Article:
Wednesday, August 15, 2012

Rugged Implementation Guide - Strawman

The people behind Rugged Software have quietly made available a Strawman release of a “Rugged Implementation Guide”.

This guide is supposed to offer practical guidance on how to build a secure and reliable application following application security best practices. It is based on the idea of a “security story” for a system – a framework that identifies the technology and organization security lifelines and strategies, the defenses that implement these strategies, and assurance that the defenses are implemented correctly.

The guide walks through an example security story for the different lifelines and strategies at an online bank. These examples include just about every good idea and good practice you can think of, even including a “Simian Army" (of course) and a bug bounty program (in a bank… really?). It’s overwhelming. If doing all of this is what it takes to build “rugged software”, then I don’t think very many (any?) organizations are going to succeed unfortunately.

The cynical part of me noticed that the framework and examples were heavy on verification, especially third party verification: third party architecture reviews, third party application and network pen testing and code reviews. And comprehensive developer training. And the use of ESAPI and of course lots of other tools. All of this is good, and all of this is especially good for appsec vendors and appsec consultants (e.g., the people who wrote the guide).

I tried to understand the Implementation Guide in context of the “Rugged Handbook” which was also quietly released at the same time. There are some interesting and useful ideas in the Handbook - if you get past the introduction (I wasn’t able to the first time I tried to read it), which unfortunately contains pages and pages of stuff like “Work Together like an Ant Colony” and “Defend Yourself Like a Honey Badger”… Towards the end of the document the authors explain how to get people together to write a security story and how different people in the organization (executives, project managers, analysts, developers) should think about and take responsibility for application security.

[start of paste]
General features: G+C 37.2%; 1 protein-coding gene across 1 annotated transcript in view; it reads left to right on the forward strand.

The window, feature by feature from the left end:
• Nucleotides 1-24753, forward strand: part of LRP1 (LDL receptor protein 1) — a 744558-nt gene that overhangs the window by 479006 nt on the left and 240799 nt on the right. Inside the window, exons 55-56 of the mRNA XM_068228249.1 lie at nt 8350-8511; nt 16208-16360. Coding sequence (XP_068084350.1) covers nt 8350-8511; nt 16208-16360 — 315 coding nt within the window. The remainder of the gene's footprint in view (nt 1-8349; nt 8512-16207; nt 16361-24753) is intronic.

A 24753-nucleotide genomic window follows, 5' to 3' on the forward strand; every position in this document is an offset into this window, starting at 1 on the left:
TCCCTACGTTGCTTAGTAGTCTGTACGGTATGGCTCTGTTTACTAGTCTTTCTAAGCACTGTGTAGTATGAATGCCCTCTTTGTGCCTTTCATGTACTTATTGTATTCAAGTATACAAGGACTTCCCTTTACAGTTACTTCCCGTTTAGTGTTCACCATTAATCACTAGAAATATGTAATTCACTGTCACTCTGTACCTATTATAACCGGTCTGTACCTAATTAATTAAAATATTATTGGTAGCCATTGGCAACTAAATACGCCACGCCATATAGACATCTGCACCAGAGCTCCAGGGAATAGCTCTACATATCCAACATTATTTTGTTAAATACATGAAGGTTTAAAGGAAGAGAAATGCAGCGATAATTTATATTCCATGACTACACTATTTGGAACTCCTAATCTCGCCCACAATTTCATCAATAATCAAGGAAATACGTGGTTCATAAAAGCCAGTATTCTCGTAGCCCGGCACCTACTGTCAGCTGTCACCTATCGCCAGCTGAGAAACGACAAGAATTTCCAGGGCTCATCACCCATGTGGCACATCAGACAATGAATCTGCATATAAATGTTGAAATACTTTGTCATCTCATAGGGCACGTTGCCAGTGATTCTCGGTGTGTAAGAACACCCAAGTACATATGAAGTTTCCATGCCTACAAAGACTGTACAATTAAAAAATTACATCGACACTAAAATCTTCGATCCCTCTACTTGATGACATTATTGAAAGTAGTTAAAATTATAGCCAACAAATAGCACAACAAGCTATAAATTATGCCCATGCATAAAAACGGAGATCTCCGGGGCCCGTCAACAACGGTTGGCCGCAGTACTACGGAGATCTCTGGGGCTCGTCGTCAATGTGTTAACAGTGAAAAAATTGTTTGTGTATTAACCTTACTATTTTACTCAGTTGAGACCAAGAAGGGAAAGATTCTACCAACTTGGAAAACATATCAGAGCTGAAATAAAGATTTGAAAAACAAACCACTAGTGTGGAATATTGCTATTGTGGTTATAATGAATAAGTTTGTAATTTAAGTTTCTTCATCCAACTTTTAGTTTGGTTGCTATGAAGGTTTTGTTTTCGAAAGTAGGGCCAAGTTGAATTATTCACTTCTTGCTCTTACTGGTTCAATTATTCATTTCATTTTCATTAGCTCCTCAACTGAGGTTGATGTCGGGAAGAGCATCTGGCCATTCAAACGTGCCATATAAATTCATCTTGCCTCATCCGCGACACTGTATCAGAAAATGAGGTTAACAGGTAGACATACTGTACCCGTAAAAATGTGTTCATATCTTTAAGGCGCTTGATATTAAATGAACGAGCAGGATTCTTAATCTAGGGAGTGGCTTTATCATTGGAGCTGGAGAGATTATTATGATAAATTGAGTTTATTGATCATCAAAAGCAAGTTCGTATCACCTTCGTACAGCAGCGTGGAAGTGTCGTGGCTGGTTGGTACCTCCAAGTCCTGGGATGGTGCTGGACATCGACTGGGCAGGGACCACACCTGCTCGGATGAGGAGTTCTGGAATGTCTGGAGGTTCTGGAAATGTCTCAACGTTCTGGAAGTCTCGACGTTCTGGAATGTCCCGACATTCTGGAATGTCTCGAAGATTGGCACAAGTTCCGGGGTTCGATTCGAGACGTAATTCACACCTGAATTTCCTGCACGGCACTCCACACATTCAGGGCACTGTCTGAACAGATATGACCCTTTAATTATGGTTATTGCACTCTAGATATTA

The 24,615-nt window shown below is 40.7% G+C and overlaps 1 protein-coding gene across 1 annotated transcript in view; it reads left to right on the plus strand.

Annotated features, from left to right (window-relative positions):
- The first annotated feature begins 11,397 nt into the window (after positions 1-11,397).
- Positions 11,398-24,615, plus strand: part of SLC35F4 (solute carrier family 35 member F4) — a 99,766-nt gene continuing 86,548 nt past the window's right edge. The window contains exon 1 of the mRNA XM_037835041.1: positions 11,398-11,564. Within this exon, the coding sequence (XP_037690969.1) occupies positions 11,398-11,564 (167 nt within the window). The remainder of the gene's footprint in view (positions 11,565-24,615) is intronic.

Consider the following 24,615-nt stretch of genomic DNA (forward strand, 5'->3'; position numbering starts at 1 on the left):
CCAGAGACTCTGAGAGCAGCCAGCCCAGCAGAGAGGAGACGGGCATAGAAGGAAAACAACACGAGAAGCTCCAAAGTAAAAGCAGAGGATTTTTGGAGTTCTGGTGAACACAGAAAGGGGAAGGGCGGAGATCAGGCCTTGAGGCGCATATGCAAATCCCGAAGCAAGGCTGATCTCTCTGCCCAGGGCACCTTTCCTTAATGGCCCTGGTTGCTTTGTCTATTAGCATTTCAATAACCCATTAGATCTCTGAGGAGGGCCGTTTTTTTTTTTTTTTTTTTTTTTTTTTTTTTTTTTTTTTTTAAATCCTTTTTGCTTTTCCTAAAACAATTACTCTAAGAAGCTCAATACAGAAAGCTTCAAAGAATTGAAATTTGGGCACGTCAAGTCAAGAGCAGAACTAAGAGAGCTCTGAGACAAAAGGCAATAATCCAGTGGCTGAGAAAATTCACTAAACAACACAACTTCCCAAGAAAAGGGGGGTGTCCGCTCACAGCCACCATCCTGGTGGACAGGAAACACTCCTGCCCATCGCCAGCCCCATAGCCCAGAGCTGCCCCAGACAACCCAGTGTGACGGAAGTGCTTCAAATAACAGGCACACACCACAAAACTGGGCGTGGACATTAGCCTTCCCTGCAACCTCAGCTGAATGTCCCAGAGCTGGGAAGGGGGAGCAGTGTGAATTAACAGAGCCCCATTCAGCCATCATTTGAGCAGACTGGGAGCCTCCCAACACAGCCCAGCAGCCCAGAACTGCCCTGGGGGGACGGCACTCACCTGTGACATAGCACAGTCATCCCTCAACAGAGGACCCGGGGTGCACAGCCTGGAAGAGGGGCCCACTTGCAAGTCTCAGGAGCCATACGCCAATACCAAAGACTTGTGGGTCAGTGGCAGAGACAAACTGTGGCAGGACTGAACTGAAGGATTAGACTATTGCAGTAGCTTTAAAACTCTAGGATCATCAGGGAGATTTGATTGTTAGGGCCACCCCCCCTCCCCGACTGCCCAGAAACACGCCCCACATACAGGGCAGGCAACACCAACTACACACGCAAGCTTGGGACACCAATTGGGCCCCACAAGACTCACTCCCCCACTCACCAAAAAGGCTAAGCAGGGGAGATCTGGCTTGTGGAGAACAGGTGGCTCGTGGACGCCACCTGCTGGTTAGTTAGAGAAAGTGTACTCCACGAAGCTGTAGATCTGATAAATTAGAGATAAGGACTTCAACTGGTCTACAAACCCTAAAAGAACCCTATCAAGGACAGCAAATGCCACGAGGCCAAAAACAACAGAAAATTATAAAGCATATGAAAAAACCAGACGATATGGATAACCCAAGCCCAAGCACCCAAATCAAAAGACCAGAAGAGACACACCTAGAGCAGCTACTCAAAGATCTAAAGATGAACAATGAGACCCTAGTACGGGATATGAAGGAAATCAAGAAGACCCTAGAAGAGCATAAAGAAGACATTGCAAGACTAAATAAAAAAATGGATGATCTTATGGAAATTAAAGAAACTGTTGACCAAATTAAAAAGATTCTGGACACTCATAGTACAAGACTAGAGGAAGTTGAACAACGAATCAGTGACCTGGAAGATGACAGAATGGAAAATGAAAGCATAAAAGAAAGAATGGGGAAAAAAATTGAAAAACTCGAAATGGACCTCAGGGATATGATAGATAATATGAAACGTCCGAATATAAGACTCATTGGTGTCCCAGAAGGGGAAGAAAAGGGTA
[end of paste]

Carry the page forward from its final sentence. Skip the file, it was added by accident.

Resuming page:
Although there’s nothing in the Rugged Handbook on the Rugged Implementation Guide or how it is to be used, I think I understand that development organizations need to go out and create a “security story” that explains what they need to protect, how they are going to protect it, and how they will prove that they have protected it, using these two documents as help.

The “security story” framework is a good way of organizing and thinking about security for a system - once you get past the silly marketing junk about badgers or whatever. It looks at security both in the design of a system and how it is designed and built and supported, targeted I guess more towards developers than security professionals.

So now what?

With these documents from Rugged, development managers have another, still incomplete description of how to do secure development to go along with OpenSAMM and BSIMM and Microsoft’s SDL. The over-worked part of me isn't happy that now there are more things developers have to think about and try in order to do their jobs properly.

I know that there is more work to be done on these documents and ideas. But so far I don’t understand yet how or why this is going to change the way that developers build software – maybe that was in the part about the honey badgers that I didn’t read...


jwilliams said...

Hi Jim,

Thanks for the comments. We're trying to make sure that Rugged isn't "incomplete" and "overwhelming." Maybe we didn't explain as well as we could.